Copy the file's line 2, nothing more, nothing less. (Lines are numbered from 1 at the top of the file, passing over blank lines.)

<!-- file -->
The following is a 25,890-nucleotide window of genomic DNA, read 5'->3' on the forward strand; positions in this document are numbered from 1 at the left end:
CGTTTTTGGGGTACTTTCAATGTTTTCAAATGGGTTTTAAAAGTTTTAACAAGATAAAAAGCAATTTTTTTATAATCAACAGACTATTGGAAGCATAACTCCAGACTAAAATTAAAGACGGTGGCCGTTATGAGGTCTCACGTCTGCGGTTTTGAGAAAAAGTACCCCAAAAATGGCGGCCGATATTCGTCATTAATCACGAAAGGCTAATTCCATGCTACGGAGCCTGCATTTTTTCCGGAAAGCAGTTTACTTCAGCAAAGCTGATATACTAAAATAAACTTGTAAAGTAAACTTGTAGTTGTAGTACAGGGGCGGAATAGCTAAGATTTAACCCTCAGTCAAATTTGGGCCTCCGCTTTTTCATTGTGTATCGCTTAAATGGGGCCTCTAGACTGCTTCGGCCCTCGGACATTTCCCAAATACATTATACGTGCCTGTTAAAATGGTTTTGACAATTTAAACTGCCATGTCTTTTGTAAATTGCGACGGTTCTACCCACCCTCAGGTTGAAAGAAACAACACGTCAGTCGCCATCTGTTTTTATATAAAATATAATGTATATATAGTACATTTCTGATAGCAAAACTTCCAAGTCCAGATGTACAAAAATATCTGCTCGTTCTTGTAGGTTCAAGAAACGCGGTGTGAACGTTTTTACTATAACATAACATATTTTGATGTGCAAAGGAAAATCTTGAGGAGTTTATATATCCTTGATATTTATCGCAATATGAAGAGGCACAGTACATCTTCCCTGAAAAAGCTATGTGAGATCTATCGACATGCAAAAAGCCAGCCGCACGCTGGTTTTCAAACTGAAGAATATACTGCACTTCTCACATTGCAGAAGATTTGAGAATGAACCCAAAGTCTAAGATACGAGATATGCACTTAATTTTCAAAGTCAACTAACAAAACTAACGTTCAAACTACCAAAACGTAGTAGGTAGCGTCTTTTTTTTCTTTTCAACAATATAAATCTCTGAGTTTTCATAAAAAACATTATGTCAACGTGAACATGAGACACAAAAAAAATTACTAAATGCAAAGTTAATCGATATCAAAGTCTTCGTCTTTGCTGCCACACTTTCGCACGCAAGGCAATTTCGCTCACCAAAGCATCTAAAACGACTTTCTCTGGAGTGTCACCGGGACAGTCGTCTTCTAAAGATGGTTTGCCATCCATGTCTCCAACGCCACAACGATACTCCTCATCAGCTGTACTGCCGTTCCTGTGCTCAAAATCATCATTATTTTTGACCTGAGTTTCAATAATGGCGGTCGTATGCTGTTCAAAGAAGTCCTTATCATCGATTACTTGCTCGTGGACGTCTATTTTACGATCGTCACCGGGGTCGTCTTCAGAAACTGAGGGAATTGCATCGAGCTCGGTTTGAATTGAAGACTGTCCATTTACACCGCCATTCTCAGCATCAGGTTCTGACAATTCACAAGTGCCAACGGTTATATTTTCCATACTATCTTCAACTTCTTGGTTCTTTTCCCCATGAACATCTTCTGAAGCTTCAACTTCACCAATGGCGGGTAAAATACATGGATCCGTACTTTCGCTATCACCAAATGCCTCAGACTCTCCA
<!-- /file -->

CGTTTTTGGGGTACTTTCAATGTTTTCAAATGGGTTTTAAAAGTTTTAACAAGATAAAAAGCAATTTTTTTATAATCAACAGACTATTGGAAGCATAACTCCAGACTAAAATTAAAGACGGTGGCCGTTATGAGGTCTCACGTCTGCGGTTTTGAGAAAAAGTACCCCAAAAATGGCGGCCGATATTCGTCATTAATCACGAAAGGCTAATTCCATGCTACGGAGCCTGCATTTTTTCCGGAAAGCAGTTTACTTCAGCAAAGCTGATATACTAAAATAAACTTGTAAAGTAAACTTGTAGTTGTAGTACAGGGGCGGAATAGCTAAGATTTAACCCTCAGTCAAATTTGGGCCTCCGCTTTTTCATTGTGTATCGCTTAAATGGGGCCTCTAGACTGCTTCGGCCCTCGGACATTTCCCAAATACATTATACGTGCCTGTTAAAATGGTTTTGACAATTTAAACTGCCATGTCTTTTGTAAATTGCGACGGTTCTACCCACCCTCAGGTTGAAAGAAACAACACGTCAGTCGCCATCTGTTTTTATATAAAATATAATGTATATATAGTACATTTCTGATAGCAAAACTTCCAAGTCCAGATGTACAAAAATATCTGCTCGTTCTTGTAGGTTCAAGAAACGCGGTGTGAACGTTTTTACTATAACATAACATATTTTGATGTGCAAAGGAAAATCTTGAGGAGTTTATATATCCTTGATATTTATCGCAATATGAAGAGGCACAGTACATCTTCCCTGAAAAAGCTATGTGAGATCTATCGACATGCAAAAAGCCAGCCGCACGCTGGTTTTCAAACTGAAGAATATACTGCACTTCTCACATTGCAGAAGATTTGAGAATGAACCCAAAGTCTAAGATACGAGATATGCACTTAATTTTCAAAGTCAACTAACAAAACTAACGTTCAAACTACCAAAACGTAGTAGGTAGCGTCTTTTTTTTCTTTTCAACAATATAAATCTCTGAGTTTTCATAAAAAACATTATGTCAACGTGAACATGAGACACAAAAAAAATTACTAAATGCAAAGTTAATCGATATCAAAGTCTTCGTCTTTGCTGCCACACTTTCGCACGCAAGGCAATTTCGCTCACCAAAGCATCTAAAACGACTTTCTCTGGAGTGTCACCGGGACAGTCGTCTTCTAAAGATGGTTTGCCATCCATGTCTCCAACGCCACAACGATACTCCTCATCAGCTGTACTGCCGTTCCTGTGCTCAAAATCATCATTATTTTTGACCTGAGTTTCAATAATGGCGGTCGTATGCTGTTCAAAGAAGTCCTTATCATCGATTACTTGCTCGTGGACGTCTATTTTACGATCGTCACCGGGGTCGTCTTCAGAAACTGAGGGAATTGCATCGAGCTCGGTTTGAATTGAAGACTGTCCATTTACACCGCCATTCTCAGCATCAGGTTCTGACAATTCACAAGTGCCAACGGTTATATTTTCCATACTATCTTCAACTTCTTGGTTCTTTTCCCCATGAACATCTTCTGAAGCTTCAACTTCACCAATGGCGGGTAAAATACATGGATCCGTACTTTCGCTATCACCAAATGCCTCAGACTCTCCA